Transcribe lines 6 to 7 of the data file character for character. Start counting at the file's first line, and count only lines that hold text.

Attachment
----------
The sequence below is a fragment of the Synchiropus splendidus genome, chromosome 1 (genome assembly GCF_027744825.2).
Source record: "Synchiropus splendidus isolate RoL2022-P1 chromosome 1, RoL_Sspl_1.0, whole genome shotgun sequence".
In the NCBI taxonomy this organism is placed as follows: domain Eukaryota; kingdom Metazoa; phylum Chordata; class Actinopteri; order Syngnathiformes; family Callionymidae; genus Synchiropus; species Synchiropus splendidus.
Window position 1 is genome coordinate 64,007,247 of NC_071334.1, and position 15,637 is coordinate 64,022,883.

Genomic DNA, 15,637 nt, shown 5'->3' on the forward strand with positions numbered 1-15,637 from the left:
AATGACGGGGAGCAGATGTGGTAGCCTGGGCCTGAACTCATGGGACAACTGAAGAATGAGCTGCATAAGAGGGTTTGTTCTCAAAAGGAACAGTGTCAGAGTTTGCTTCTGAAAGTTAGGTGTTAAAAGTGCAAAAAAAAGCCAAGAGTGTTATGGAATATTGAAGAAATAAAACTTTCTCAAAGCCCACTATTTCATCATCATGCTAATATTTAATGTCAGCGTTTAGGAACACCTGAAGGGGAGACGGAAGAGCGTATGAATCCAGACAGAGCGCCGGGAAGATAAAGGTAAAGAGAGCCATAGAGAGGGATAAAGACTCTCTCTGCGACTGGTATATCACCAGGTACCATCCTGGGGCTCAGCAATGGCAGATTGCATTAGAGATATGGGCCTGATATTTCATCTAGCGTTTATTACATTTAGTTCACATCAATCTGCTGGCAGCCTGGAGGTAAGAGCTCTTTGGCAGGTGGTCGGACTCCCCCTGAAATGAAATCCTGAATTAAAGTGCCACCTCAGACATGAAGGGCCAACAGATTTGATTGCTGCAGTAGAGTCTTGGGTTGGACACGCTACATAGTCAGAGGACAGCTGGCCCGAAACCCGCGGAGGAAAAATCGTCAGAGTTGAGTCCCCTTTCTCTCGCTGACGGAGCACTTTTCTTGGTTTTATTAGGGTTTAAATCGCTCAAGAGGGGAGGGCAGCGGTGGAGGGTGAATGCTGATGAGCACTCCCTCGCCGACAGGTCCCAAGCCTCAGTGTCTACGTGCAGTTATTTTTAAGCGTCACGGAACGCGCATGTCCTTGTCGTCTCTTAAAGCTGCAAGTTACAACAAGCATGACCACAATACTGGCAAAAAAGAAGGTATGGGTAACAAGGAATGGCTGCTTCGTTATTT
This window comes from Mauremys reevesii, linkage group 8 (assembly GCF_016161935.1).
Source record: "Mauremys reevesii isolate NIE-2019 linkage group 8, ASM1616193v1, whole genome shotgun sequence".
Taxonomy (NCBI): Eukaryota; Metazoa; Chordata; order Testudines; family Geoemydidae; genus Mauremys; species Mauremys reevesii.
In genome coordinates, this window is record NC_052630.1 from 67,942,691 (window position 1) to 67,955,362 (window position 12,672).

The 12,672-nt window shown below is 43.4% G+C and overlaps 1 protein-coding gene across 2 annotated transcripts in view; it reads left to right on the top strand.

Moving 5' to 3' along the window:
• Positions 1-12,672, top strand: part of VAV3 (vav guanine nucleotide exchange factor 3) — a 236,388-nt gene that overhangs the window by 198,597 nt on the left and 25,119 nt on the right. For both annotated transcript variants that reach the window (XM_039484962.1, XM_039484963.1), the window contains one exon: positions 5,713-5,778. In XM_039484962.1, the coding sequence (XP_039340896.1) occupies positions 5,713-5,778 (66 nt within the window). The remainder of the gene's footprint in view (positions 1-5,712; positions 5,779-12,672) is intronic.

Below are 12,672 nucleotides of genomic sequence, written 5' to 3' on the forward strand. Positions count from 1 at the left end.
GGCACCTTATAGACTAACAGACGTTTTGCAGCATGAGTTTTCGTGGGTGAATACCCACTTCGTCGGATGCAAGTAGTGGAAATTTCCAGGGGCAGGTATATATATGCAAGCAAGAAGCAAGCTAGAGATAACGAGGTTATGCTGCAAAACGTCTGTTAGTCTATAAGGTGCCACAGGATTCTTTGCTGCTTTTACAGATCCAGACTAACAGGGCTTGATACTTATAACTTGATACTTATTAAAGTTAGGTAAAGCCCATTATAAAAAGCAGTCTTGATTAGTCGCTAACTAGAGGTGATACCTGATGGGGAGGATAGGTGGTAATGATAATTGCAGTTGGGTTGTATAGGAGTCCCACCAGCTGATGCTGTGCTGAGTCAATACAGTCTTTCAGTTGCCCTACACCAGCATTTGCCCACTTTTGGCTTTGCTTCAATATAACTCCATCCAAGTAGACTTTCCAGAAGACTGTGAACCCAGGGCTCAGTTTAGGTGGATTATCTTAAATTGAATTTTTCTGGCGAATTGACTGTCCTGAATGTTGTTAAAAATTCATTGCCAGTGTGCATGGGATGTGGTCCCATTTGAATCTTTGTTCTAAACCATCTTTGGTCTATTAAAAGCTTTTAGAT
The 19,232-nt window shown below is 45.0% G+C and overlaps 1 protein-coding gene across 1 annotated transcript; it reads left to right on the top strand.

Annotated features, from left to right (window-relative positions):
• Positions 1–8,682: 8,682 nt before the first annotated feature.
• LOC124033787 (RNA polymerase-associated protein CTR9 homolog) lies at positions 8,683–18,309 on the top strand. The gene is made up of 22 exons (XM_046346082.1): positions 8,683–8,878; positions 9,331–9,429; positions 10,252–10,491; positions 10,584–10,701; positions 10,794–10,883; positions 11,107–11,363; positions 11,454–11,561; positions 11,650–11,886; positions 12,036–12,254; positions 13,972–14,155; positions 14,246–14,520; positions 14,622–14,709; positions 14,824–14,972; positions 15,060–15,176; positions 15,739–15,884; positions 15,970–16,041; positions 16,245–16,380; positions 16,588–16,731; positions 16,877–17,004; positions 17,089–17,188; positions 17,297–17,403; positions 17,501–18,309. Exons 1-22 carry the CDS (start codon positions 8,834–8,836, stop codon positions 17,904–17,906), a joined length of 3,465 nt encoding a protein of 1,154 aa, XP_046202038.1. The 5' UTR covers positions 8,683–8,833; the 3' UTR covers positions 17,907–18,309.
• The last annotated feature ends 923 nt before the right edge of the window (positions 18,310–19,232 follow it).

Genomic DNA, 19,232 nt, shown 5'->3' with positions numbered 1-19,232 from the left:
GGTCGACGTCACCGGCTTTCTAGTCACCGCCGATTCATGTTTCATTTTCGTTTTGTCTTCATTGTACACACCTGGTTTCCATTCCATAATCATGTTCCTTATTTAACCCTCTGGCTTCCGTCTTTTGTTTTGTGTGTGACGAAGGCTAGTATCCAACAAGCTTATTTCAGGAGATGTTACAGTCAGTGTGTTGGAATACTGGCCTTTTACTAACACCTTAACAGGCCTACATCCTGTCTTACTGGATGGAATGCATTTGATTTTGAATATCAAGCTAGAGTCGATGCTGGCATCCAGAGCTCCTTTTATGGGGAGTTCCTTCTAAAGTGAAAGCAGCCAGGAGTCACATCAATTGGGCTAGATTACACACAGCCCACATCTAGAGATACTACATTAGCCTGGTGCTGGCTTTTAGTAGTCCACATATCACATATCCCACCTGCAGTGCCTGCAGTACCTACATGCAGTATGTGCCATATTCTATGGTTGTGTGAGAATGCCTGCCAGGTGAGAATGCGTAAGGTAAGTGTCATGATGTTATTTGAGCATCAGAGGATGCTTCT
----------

AATGACGGGGAGCAGATGTGGTAGCCTGGGCCTGAACTCATGGGACAACTGAAGAATGAGCTGCATAAGAGGGTTTGTTCTCAAAAGGAACAGTGTCAGAGTTTGCTTCTGAAAGTTAGGTGTTAAAAGTGCAAAAAAAAGCCAAGAGTGTTATGGAATATTGAAGAAATAAAACTTTCTCAAAGCCCACTATTTCATCATCATGCTAATATTTAATGTCAGCGTTTAGGAACACCTGAAGGGGAGACGGAAGAGCGTATGAATCCAGACAGAGCGCCGGGAAGATAAAGGTAAAGAGAGCCATAGAGAGGGATAAAGACTCTCTCTGCGACTGGTATATCACCAGGTACCATCCTGGGGCTCAGCAATGGCAGATTGCATTAGAGATATGGGCCTGATATTTCATCTAGCGTTTATTACATTTAGTTCACATCAATCTGCTGGCAGCCTGGAGGTAAGAGCTCTTTGGCAGGTGGTCGGACTCCCCCTGAAATGAAATCCTGAATTAAAGTGCCACCTCAGACATGAAGGGCCAACAGATTTGATTGCTGCAGTAGAGTCTTGGGTTGGACACGCTACATAGTCAGAGGACAGCTGGCCCGAAACCCGCGGAGGAAAAATCGTCAGAGTTGAGTCCCCTTTCTCTCGCTGACGGAGCACTTTTCTTGGTTTTATTAGGGTTTAAATCGCTCAAGAGGGGAGGGCAGCGGTGGAGGGTGAATGCTGATGAGCACTCCCTCGCCGACAGGTCCCAAGCCTCAGTGTCTACGTGCAGTTATTTTTAAGCGTCACGGAACGCGCATGTCCTTGTCGTCTCTTAAAGCTGCAAGTTACAACAAGCATGACCACAATACTGGCAAAAAAGAAGGTATGGGTAACAAGGAATGGCTGCTTCGTTATTT
This window comes from Mauremys reevesii, linkage group 8 (assembly GCF_016161935.1).